Credit reporting agency Dun and Bradstreet says firms' cashflows are still being squeezed as businesses delay paying their bills.
Latest figures show companies took nearly 46 days to pay their trade accounts during the March quarter.
That compares to 44 days in December quarter, and is two weeks more the standard 30 day payment term.
Dun and Bradstreet New Zealand general manager John Scott says the figures show the nation is still battling to emerge from the global financial crisis and the spate of natural disasters which have affected the economy.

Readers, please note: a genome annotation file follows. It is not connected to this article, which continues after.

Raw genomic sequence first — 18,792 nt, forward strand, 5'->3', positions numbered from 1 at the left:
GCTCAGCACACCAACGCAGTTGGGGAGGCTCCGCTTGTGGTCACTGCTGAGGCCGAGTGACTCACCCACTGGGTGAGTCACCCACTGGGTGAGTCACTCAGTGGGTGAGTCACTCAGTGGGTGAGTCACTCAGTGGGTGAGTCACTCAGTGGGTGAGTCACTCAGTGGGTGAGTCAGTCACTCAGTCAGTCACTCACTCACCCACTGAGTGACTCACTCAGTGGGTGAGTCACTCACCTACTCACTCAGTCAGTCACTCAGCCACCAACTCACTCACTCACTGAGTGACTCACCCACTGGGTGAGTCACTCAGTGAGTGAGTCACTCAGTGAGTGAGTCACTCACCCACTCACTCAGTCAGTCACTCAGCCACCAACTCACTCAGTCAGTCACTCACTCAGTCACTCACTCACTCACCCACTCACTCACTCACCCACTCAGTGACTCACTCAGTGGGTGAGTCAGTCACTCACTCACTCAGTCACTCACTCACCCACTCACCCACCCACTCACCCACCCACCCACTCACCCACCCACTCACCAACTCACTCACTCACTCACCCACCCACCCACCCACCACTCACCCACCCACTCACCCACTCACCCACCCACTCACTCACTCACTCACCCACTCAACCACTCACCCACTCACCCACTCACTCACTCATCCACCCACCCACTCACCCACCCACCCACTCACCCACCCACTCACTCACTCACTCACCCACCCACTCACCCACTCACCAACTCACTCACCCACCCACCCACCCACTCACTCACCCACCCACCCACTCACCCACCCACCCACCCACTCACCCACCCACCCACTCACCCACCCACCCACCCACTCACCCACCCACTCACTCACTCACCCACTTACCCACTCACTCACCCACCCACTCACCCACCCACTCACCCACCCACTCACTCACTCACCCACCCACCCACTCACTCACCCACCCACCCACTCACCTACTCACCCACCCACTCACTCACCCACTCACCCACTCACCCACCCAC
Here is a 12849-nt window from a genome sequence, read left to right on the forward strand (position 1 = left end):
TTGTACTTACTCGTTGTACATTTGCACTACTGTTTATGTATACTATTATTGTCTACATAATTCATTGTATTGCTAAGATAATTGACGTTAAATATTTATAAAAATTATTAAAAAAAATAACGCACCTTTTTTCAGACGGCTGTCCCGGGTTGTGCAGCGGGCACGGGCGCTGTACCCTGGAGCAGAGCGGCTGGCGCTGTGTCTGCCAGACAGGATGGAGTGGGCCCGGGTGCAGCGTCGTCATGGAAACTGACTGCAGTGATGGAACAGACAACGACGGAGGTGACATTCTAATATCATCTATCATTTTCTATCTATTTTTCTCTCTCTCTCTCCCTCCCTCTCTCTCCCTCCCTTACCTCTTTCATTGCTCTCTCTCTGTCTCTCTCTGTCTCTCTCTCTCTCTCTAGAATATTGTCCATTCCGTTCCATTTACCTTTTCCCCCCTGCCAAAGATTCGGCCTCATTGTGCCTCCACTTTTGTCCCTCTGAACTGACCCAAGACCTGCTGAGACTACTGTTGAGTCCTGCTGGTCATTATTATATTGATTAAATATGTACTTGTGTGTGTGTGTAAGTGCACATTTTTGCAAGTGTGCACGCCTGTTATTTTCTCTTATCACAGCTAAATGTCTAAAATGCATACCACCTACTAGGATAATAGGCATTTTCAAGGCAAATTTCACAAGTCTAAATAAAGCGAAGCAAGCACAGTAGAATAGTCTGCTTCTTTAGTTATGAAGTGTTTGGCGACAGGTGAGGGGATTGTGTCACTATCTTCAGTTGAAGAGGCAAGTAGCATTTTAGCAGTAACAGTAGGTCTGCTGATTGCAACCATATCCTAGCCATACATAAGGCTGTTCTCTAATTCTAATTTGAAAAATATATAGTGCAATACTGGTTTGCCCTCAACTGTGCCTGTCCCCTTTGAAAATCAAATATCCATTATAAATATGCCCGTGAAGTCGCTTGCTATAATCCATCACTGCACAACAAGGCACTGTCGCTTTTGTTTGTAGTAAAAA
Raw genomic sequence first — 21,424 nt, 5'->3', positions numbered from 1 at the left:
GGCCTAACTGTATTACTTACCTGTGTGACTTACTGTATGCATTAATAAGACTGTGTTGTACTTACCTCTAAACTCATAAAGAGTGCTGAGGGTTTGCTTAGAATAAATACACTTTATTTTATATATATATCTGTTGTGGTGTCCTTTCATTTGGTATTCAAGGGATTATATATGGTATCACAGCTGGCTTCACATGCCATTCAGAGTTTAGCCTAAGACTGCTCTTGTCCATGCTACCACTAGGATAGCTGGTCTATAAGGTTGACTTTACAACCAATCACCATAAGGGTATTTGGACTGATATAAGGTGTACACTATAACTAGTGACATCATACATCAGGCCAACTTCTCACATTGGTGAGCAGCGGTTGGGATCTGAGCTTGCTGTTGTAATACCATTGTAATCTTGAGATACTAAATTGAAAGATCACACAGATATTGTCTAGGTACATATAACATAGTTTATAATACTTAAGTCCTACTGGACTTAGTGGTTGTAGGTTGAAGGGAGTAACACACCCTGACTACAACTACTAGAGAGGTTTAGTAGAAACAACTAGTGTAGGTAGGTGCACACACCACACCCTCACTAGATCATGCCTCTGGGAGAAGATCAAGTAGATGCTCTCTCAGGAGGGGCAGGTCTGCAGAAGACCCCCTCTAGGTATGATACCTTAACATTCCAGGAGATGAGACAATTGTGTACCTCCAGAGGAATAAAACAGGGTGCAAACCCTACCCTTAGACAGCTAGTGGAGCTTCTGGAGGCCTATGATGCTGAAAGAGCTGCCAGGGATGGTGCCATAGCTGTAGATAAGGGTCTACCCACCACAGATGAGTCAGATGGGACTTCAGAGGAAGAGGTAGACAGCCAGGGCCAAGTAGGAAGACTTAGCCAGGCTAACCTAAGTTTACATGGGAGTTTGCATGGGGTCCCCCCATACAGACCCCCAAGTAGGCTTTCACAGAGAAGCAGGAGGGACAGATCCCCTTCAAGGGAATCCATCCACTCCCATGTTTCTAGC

Although terms have improved markedly since the peak of almost 52 days in 2001, they are nowhere near 2004 levels, when average payment terms fell to below 41 days.
Public administration, communications, electricity, gas and manufacturing firms were the worst offenders in the quarter.
Mining, forestry, agriculture, transport, finance, insurance and real estate companies were the fastest payers.